Figure 1 and Figure 2 – Waiting room called Mandala, at the Spa & Wellness Center, São Paulo, Brazil. Source: personal archive.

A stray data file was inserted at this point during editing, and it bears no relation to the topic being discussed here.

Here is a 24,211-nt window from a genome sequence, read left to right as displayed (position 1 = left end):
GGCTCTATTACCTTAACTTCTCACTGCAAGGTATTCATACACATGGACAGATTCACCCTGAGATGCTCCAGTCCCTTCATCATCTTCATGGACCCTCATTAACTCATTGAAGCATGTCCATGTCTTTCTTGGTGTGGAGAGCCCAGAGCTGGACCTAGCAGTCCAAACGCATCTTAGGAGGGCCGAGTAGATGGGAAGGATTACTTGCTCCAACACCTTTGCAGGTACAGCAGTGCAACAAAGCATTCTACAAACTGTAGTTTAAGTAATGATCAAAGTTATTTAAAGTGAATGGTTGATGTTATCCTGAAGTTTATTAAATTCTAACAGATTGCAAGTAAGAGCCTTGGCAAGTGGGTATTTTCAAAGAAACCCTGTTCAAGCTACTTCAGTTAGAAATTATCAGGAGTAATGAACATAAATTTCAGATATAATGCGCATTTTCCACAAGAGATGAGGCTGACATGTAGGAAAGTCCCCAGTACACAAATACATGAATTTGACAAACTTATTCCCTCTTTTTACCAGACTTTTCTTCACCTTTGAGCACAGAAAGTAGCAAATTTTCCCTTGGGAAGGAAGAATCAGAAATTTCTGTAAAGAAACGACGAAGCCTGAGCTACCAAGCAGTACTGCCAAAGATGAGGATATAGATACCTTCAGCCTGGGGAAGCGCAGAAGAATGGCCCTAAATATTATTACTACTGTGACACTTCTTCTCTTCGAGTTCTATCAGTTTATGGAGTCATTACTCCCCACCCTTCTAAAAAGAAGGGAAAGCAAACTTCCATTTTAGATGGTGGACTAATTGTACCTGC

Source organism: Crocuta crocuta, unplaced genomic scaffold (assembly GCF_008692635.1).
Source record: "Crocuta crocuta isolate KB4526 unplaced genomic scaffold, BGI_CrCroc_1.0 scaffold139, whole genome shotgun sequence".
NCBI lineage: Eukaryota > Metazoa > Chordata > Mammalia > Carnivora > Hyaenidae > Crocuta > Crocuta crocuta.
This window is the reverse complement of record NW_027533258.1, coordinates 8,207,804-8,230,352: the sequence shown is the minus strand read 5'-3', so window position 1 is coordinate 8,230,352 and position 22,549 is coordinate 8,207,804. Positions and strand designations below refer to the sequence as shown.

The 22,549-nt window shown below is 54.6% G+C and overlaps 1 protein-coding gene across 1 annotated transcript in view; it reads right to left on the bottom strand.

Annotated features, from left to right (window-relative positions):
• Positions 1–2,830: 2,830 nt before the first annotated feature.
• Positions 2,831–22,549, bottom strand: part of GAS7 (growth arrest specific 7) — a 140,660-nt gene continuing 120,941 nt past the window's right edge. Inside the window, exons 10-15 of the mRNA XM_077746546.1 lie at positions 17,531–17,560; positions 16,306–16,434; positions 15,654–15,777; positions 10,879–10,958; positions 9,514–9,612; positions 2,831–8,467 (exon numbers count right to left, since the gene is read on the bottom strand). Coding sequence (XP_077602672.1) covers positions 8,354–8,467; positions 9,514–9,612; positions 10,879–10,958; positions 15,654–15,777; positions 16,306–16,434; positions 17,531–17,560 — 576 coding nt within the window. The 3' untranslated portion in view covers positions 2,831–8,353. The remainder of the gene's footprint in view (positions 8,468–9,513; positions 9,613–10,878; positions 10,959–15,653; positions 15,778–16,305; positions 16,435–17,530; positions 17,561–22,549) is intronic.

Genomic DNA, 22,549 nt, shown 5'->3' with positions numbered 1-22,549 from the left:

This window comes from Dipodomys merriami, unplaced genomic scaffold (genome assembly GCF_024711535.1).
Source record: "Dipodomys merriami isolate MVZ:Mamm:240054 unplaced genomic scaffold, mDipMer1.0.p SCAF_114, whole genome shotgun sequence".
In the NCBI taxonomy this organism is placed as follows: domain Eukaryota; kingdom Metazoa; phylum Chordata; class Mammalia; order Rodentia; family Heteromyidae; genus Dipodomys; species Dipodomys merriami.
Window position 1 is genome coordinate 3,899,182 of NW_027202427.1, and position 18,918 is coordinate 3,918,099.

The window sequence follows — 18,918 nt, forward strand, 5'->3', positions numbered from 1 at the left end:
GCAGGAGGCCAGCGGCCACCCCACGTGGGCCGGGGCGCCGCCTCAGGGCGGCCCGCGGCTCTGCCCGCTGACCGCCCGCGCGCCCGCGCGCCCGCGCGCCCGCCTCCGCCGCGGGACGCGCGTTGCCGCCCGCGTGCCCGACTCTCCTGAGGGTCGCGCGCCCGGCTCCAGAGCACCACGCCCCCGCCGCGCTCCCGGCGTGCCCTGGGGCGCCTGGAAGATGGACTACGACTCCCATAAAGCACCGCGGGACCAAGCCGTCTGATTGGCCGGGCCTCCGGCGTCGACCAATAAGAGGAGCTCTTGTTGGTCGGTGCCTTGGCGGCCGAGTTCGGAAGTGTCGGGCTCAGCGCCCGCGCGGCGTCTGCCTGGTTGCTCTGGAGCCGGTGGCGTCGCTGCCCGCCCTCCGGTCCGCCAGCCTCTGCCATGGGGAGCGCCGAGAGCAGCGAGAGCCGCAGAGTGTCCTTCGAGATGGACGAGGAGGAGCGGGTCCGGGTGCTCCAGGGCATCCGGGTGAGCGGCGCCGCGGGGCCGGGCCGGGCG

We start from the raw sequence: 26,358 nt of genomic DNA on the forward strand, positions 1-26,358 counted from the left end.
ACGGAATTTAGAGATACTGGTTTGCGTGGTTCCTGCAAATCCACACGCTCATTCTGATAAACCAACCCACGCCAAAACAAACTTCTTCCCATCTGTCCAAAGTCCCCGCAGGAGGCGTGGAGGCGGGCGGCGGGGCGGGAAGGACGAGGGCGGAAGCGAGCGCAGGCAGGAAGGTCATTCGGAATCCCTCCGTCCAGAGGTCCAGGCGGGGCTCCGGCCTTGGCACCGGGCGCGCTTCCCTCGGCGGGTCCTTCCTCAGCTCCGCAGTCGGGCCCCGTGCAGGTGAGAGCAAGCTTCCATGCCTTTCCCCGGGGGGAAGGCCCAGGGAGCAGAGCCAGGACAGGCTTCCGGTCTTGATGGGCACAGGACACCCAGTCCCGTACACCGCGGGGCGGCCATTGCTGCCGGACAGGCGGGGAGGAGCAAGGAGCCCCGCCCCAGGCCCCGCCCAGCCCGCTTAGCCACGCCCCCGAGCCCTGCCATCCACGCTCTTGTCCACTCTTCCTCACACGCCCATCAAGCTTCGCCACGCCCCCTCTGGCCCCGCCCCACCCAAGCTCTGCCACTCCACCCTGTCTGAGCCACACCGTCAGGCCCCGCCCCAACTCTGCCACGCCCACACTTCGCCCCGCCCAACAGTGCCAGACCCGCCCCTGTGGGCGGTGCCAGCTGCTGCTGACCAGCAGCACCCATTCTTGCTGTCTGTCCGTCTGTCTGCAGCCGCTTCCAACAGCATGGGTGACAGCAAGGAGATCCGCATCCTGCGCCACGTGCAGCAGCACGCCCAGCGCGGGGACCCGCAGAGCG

The spa waiting room includes 7 out of the 10 stimuli identified as positive in the therapeutic environments of CIPs: Artistic (presence of decorative and/or various artistic elements), Auditory (presence of silence or soft music), Biological (absence of toxic and /or contaminating agents), Luminous and Hygrothermal Comfort (presence of natural and/or artificial resources to control lighting, ventilation, temperature and humidity), Spatial (presence of elements and attributes configured from the building and its interior environment, such as shape, fenestration, colors, coverings, layout etc. that favor the performance of activities and promote positive feelings), Natural (presence of natural elements such as vegetation, water, natural sounds or views of nature) and Social (possibility of social relationships and social support). The other stimuli identified in the research — but not in this waiting room — are Energetics (anchoring vital and spiritual energy for treatments), Olfactory (presence of pleasant aromas) and Socio-Spatial (presence of spatial configurations that favor privacy, control of the environment and territoriality).[3]